When he was alive, Charlie Stone was married multiple times to pretty horrible women (if we’re to believe him — and we might as well, he seems pretty upfront and honest about this kind of thing), not that he was any catch, either. But he really only loved one person, Grace Morgan. Grace broke things off with Charlie and moved on with her life, but apparently after hearing about his murder, she was moved to change her approach to art — deciding to challenge the audience, forcing them to realize how close to death they are.

Yeah, it sounds pretty silly and pretentious to me, but hey…that’s not the important part of the story. Maybe if we got more examples of her art, I’d care more and maybe even understand. What is important about Grace, for our purposes, is that her life is in danger, it’s because of this danger that Charlie and Rose have been brought from their afterlife-limbo back to Earth.

The book opens with one of the more blatant suicide-by-cop scenes you’ve ever read, which is intended to serve as protection for Grace. It doesn’t work out, or the book would be really short. Powerless to do anything but watch and hope things turn out okay, Charlie and Rose travel around L.A. discovering for themselves what it was that endangered Grace in the first place — which brings them into a world of drugs, sweatshop workers, deceptive piñatas, and smuggled birds.

This is a very tangled story, it takes Charlie quite a while to put the pieces together — Rose has her own priorities in this mess and spends some time away from Charlie, unwilling to turn her focus on his behalf. The way that this criminal enterprise is eventually revealed to work not only seems like something that really exists, but is revealed in a way that is narratively satisfying.

Charlie will tell his readers over and over that there’s no character growth in death — that’s nonsense. Post-mortem Charlie is a much more emotionally mature and self-sacrificing kind of guy than pre-mortem Charlie was. In this book we see him come to — or at least acknowledge — a greater and deeper understanding of what love is, and what he allowed his previous relationship to become. It may not do him any good in the afterlife, but Charlie is better for it, and in someway we can hope that Grace is better off having gone through all this, so that whatever life has in store for her can be tackled face-on.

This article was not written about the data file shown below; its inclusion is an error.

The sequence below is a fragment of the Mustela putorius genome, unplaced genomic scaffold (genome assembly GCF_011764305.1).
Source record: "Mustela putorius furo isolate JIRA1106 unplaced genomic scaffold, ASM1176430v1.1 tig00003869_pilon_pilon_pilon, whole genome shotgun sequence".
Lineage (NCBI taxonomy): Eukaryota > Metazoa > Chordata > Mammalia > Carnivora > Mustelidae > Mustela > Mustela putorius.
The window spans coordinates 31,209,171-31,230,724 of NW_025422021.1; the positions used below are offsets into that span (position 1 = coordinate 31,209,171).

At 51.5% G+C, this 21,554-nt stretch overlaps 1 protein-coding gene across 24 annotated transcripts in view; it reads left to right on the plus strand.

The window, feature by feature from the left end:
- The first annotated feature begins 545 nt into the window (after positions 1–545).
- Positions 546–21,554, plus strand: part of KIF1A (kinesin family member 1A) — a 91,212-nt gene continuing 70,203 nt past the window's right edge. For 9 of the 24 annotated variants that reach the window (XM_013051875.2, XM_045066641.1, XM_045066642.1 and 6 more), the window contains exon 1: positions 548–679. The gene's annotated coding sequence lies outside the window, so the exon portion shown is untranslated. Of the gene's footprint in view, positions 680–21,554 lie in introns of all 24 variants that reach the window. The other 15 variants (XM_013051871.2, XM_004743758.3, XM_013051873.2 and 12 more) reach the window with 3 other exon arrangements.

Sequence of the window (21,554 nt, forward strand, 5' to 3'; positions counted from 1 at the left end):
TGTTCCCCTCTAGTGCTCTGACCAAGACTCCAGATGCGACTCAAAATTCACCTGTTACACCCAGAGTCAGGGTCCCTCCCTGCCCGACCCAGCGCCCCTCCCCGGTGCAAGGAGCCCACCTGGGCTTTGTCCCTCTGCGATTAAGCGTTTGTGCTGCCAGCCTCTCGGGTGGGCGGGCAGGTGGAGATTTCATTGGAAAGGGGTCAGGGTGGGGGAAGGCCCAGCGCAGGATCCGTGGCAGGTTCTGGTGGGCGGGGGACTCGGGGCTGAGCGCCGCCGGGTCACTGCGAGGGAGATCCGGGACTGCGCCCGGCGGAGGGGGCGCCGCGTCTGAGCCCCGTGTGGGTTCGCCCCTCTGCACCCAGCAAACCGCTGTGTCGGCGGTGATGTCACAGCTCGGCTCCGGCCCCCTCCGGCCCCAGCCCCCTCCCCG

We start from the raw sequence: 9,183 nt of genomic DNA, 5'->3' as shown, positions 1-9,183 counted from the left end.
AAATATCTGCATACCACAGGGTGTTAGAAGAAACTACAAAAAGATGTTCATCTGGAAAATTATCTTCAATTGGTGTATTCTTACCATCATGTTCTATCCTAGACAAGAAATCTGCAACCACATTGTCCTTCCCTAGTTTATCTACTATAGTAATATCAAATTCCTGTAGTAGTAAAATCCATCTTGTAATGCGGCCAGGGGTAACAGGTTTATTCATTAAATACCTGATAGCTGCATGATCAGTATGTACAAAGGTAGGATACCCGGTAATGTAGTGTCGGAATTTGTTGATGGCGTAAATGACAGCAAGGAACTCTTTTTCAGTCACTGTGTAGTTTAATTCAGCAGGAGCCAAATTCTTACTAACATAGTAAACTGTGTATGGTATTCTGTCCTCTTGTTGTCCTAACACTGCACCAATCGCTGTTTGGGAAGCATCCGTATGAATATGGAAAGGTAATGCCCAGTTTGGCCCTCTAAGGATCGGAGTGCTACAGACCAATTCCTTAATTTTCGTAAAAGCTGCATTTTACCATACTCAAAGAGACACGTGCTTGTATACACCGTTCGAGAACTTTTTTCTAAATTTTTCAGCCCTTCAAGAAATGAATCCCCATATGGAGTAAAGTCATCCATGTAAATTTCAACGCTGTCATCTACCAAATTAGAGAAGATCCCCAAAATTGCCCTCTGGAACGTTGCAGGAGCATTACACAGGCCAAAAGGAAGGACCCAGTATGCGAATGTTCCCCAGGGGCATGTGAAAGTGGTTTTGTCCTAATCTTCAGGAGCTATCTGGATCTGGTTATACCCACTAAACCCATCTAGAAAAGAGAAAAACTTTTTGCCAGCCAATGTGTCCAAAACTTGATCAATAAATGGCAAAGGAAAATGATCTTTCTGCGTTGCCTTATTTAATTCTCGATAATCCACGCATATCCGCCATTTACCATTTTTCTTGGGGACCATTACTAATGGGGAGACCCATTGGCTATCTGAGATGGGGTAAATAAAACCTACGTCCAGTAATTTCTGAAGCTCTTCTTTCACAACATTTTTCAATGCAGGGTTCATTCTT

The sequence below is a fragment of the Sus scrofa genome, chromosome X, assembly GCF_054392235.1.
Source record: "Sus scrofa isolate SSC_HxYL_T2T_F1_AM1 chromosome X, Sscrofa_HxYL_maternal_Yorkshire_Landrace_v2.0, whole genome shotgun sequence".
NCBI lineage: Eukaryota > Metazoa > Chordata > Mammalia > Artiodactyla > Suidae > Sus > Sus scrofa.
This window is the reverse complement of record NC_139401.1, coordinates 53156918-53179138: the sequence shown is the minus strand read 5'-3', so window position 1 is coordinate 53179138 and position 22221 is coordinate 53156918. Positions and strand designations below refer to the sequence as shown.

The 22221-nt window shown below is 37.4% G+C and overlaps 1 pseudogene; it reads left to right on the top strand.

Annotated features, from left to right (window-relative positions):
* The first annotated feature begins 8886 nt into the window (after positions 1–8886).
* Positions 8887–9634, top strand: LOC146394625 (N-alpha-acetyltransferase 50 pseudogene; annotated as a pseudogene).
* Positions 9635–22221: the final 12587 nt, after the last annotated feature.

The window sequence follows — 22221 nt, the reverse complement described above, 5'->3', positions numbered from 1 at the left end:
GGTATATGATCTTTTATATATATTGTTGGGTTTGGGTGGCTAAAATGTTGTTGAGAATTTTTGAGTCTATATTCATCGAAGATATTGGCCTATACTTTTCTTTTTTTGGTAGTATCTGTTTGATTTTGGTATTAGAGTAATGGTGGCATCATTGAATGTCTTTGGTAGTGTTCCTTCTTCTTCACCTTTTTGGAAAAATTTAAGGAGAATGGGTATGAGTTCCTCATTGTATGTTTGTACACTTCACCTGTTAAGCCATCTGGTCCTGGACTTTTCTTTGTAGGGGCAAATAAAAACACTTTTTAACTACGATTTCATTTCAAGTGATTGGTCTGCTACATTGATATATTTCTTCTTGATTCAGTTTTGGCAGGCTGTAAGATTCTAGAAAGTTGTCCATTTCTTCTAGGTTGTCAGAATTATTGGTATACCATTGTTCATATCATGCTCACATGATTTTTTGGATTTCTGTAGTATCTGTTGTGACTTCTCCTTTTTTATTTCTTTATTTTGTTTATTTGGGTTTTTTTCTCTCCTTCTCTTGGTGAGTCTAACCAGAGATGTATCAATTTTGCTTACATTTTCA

I love these characters — even while we readers don’t fully understand their circumstances, how they know where to go, what brings them to this world at certain times. Even while they don’t have much better of an idea than we do (at least Charlie doesn’t). I love how while they can’t interact with their environment, the people they see and events they watch unfold, they are driven to find answers, driven to care about what’s happening. There’s something about that compulsion — and success they have in figuring things out — that matters more than when Bosch or Spenser or Chin and Smith put all the pieces together to thwart someone.

This wasn’t as amusing as previous installments, but it was just as satisfying — maybe more so. For a good mystery with oddly compelling characters, once again, look no further than Jo Perry.

The L.A. County Department of Medical Examiner-Coroner has a gift shop?? Why isn’t anyone investigating this? It may be real, it may be popular and legal. But surely that’s a crime against tact, right?

—–

4 Stars